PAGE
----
Why You Should Bike to Work (and School)

What’s your excuse NOT to bike to work or school?

“It’s cold out.”

“I’m tired.”

“I don’t want to arrive all sweaty.”

It’s easy to come up with excuses — until you’ve tried it — that is.

That’s part of what Bike to Work & School Week, which runs annually the last week of May, is about — encouraging newbies to try commuting from a saddle while celebrating the benefits that can only be understood with experience. This year (2019), Bike to Work & School Week is May 27 – June 2.

NOTE: some communities put on a  “Bike to Work & School Week” event, while others have separate “Bike to Work Week” and “Bike to School Week” events. Whatever the destination, the Go by BikeBC Society is all about helping people discover the joy of using their bikes for everyday transportation.

Sponsored in part by BCAA, the “Bike to School” aspect offers BC schools a way to encourage students and their families to benefit from cycling. Making cycling part of their weekday routine gives kids some of the physical activity they need (which helps them focus in class), while reducing traffic congestion and vehicle emissions. Stop here to find out more and participate.

A while ago, we met up with Lise Richard when she was the Greater Victoria Bike to Work Society’s Bike Skills Coordinator. She is very convincing when it comes to encouraging pedal power. She also has a handy trick for remembering some of the keys to cycling safety.

Go ahead and watch the video. If you haven’t considered biking to work already, we’re pretty confident you’ll think about switching gears.

Bike to work already? What do you like about it? Let us know! Help us fill the comments section below with positive pedalling vibes. And learn about what the ministry is doing, through the BikeBC program, to improve cycling in your community.

1 comment on “Why You Should Bike to Work (and School)”

Leave a Comment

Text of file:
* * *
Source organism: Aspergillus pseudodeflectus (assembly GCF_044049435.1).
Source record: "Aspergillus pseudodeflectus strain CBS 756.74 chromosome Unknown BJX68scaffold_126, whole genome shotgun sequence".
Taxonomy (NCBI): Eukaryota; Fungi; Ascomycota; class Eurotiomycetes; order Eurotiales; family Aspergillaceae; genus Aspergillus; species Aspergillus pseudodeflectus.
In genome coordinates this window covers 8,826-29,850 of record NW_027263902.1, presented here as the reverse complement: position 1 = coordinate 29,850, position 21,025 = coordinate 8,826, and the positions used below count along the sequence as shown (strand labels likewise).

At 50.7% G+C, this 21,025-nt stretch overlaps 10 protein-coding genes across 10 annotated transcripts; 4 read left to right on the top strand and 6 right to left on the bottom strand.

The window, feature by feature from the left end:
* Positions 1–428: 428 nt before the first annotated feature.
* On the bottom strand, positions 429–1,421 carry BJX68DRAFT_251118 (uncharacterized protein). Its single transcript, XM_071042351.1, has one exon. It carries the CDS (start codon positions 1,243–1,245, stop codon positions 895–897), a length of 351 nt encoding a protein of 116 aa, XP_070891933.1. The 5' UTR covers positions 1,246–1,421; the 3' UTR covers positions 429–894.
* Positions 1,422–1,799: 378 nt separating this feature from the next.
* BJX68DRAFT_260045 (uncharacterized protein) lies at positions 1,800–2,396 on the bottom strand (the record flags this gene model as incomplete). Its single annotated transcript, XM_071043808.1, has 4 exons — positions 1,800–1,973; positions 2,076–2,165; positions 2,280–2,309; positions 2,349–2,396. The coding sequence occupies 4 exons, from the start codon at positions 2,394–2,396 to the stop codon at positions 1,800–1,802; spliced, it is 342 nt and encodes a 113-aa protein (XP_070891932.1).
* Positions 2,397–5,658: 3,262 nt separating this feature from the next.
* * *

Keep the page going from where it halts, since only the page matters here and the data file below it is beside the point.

1. How about doing what the Dutch do and use yield signs everywhere we would use a stop sign (except in cases of very limited visibility), 30 km/h traffic calmed minor roads, cycle tracks complete with protected intersections or simultaneous green on the main roads, abundant bike parking everywhere, and abundant does not mean 5 racks at a grocery store where there are more than 1000 car parking spaces, and diverting motor traffic onto few arterial roads, medium number of one lane/direction distributor roads with roundabouts at intersections between them and high volume access roads, and not the collectors or local roads, with lots of shortcuts for cyclists. This makes people feel safe to ride, and makes it efficient by removing stop signs, by allowing right turns on red, by creating roundabouts with dedicated and protected cycling space, and you can have priority on your annular cycle track, removing another reason to stop, having bypasses at bus stops, allowing you to cycle regardless of buses that may be stopping, and having fully actuated traffic lights, maximizing efficiency, even though Dutch traffic lights almost always use separate signal stages for turning traffic and cyclists. It makes their streets the safest in the world to cycle on and makes millions of people cycle each day, 5 million per day in a country of 16 million. In cities this is even higher, with 28-60% of people using bicycles.

    Reply